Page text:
Volume 92, Issue 27

Thursday, October 22, 1998

mark's going to jail


Police have hope in T.J.'s case

BY Ian Ross
Gazette Staff

London police are hoping that a videotape filmed after the April 11 bombing of T.J. Baxter's restaurant will aid in finding the last few pieces of the unsolved case's puzzle.

In their first formal request for assistance from the London community, investigators are crossing their fingers that the videotape taken by local television station CFPL-TV will help bring to light any individuals who have not yet stepped forward with information on the case.

Sgt. John O'Flaherty, of the London police, is positive the videotape will assist in solving the six month investigation after 472 mini-investigations from phone tips and written statements have failed to complete the picture.

"We are hoping two things," O'Flaherty said. "A: that the videotape will jog someone's memory of something they saw or heard.

"Also arsonists and bombers like to stand back and watch their handiwork. Who knows if the person or persons were there."

George Clark, director of news and information at CFPL-TV, explained the tape contained crowd scenes, people milling around and some people still being medically treated.

Clark explained a cameraman driving in the vicinity of the restaurant picked up the emergency call on the fire department scanner which allowed him to arrive on scene only minutes after the blast. The tape was seized soon after the bombing when a court subpoena was presented to executives at the London television station, he added.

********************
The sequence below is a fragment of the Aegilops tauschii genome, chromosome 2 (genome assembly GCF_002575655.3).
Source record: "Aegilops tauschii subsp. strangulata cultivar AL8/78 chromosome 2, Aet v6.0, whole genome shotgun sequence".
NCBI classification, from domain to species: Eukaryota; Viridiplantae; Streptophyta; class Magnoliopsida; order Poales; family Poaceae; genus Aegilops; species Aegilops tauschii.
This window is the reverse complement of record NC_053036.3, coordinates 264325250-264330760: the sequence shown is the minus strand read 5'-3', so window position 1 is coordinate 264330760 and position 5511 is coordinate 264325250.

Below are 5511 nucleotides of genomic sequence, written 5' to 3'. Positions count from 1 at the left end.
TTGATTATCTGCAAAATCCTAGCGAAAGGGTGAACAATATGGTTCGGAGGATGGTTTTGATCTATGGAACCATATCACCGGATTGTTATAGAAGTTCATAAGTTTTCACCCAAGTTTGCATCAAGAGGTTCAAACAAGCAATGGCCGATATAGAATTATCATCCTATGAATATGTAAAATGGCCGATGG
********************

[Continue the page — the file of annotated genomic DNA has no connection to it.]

"We don't turn over news stories," Clark explained about the unwritten, but formal procedure for media outlets. "We don't want to be perceived as taking sides. It is more to protect our people. We want to be a clean third party."

O'Flaherty described the case as long and complicated. He hopes the public will end the bombing mystery which has taken investigators as far as the West Coast to follow up on leads.

"I liken the situation to a jigsaw puzzle," he said. "We have half the pieces put together and the officers have more of them in their hands to fill the holes, but at the end of the day they don't have all of the pieces. We are looking for those people that are holding the last few pieces."

The midnight blast injured five people and caused nearly $200,000 damage to the Richmond Street restaurant.

Denise Appleby, assistant manager at T.J. Baxter's, said she assumed the latest lead was a positive step but could not comment further because of instructions from lawyers representing the restaurant.

While police feel the videotape is an important asset to the investigation, O'Flaherty is still waiting to see what impact the tape will make on the case.

"We just don't know yet," he said.

To Contact The News Department: gazette.news@julian.uwo.ca

Copyright The Gazette 1998